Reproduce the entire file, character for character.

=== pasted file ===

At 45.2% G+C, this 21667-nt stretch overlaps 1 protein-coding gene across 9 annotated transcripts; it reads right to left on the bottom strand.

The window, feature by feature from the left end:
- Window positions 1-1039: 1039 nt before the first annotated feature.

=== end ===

At 45.2% G+C, this 21667-nt stretch overlaps 1 protein-coding gene across 9 annotated transcripts; it reads right to left on the bottom strand.

The window, feature by feature from the left end:
- Window positions 1-1039: 1039 nt before the first annotated feature.